A little more than three years ago, members of the Foster Green EcoDistrict led a group discussion about the merits of improving and redesigning Laurelwood Park. The goal was not so much based in the idea that something was wrong with the park, rather it could serve as a centerpiece to a growing and evolving Foster corridor. Currently the park is mostly used by folks waiting for the bus (the 14-Hawthorne or 17-Holgate); students from Mt. Scott Learning Center after school; or employees from SEIU on their smoke break.
That’s not bad. And you almost have to ask what more could one expect in a park that is surrounded by a steady flow of traffic, constant hum of cars and city noise, and a green space with few sitting areas or visual appeal. It does serve a purpose, though. And it was Foster Green that sought to expand upon that purpose and see it evolve with the coming streetscape improvements, growing business district, and increasing neighborhood vibrancy.
When it was decided to turn the discussion into action, a committee (of sorts) was formed to envision the future of Laurelwood Park and what a redesign should look like if the park were to attract more people; integrate more with the surrounding commercial district; provide leisure, botanical interest, and perhaps host the occasional event.
The result was the creation of the Laurelwood Park Vision and Master Plan.
Three years later, there’s been no mention of Laurelwood Park’s future. And it’s hard to tell if Foster Green is still active. Nor is there any record of the PDC-driven Foster-Lents Integrated Partnership (FLIP) that jumpstarted Foster Green’s existence and proposed theoretical development plans for the entirety of the Foster corridor. While it’s unclear what happened to Foster Green and FLIP, it’s quite possible the plans for a Laurelwood Park upgrade have quietly survived, even if in some existence at the bottom of a Portland Parks and Recreation to-do list.
Count us in the camp that presumed the Laurelwood Park plan was simply an exercise in community engagement, with little or no expectation of tangible results. After all, there was no funding in place when the re-visioning started. And there was no guarantee that the city (Parks) would even adopt the plan.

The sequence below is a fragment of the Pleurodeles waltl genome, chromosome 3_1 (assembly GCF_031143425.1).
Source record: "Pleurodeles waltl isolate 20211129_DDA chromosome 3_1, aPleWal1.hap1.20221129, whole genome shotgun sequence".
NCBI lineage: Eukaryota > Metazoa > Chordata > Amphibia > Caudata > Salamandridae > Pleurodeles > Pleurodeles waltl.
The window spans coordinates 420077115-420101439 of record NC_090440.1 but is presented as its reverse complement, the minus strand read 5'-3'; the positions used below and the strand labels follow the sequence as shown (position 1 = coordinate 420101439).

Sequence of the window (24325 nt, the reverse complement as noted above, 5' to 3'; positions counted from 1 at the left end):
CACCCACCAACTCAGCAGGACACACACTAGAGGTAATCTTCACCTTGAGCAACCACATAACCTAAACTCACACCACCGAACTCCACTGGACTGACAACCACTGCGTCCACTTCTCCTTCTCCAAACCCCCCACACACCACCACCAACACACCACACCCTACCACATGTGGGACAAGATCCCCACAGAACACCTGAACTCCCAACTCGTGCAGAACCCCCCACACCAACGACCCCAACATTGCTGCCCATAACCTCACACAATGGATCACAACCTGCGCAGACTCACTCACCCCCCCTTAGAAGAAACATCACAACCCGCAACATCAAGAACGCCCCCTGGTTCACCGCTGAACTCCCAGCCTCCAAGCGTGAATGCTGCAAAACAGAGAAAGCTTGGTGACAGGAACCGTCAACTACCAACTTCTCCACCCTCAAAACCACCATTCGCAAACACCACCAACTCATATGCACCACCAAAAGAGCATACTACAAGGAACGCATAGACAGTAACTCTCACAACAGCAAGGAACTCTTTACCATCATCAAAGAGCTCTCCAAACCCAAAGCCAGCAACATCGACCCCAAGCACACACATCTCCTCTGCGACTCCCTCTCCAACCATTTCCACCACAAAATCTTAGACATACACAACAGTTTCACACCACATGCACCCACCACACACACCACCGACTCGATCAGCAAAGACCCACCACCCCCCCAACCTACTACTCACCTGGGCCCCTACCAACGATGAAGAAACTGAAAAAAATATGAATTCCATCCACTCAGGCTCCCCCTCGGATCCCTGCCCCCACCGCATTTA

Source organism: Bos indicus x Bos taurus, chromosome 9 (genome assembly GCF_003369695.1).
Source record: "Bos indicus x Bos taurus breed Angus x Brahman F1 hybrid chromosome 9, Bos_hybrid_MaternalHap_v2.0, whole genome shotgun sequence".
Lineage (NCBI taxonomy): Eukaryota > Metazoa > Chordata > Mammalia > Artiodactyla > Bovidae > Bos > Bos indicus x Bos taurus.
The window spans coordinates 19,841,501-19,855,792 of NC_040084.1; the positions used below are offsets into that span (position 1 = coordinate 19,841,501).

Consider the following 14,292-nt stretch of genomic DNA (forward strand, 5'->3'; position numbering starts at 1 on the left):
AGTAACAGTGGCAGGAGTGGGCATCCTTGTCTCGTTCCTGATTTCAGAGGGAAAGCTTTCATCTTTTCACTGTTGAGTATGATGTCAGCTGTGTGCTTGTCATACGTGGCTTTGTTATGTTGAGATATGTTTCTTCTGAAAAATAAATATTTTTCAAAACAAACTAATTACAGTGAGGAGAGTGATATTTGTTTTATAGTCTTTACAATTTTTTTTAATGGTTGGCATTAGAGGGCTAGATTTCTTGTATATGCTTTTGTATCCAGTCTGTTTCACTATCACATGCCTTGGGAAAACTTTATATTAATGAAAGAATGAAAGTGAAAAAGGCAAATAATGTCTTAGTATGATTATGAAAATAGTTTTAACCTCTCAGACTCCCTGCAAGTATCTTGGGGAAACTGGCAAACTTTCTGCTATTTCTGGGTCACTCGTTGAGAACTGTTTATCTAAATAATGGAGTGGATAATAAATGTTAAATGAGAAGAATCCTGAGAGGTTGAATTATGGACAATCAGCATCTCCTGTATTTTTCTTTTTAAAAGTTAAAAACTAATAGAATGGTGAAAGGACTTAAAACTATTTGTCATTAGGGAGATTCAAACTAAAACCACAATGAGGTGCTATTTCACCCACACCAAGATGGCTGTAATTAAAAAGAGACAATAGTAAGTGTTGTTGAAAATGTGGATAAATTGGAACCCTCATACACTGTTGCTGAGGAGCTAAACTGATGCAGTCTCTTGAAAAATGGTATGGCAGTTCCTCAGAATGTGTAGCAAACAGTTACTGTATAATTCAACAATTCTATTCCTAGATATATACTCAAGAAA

That may still end up being the case, but the Oregonian ran an interesting article last week, in which they looked at Portland Parks and Recreation’s 20-year spending plan. In that article, they linked to a list of all potential projects, how much their estimated costs are, and what a theoretical timeline would be for completion. We were surprised to see the Laurelwood Park Master Plan in that list. What’s more, Portland Parks and Rec does, indeed, include this plan as part of their Project Plans and Studies, which does show some consideration for the proposal as developed by Foster Green. The PPR website does not list a timeline, but the project list, budget, and timeline that the Oregonian published does. In that, it categorizes Laurelwood Park in the “6-10 year” projects. In other words, there’s consideration for the plan, and if the budgeted $405,000 for it actually gets allocated, we could theoretically see some major improvements to Laurelwood Park within just a handful of years after the completion of the Foster Transportation and Streetscape Plan.
What would those improvements look like?
Most of the trees would remain, save for one or two unhealthy ones that could give way to an open plaza lining Holgate, which would serve as public gathering and event space. There would be more and paved walkways through the park, too, with the addition of three landscaped areas that would incorporate native and ornamental plants and shrubs. An arbor could be included to provide some shading, as well as a seat wall that would possibly line the perimeter of the park. And with the addition of electrical utilities, there would be lights in the park, too, as well as more seating and some benches.
All this sounds nice, yeah? Especially when you consider a more appealing Foster on one side, and more bikes and pedestrians making use of new streetscape elements. To be sure, there’s nothing that states this project will get built. It’s a big “if.”And a 6-10 year timeline is somewhat lofty when you consider, too, that funding comes and goes while priorities change at the city level and in its bureaus.
It’s nice to hope, though. Fingers crossed. (We’ll get back to you in 6-10 years.)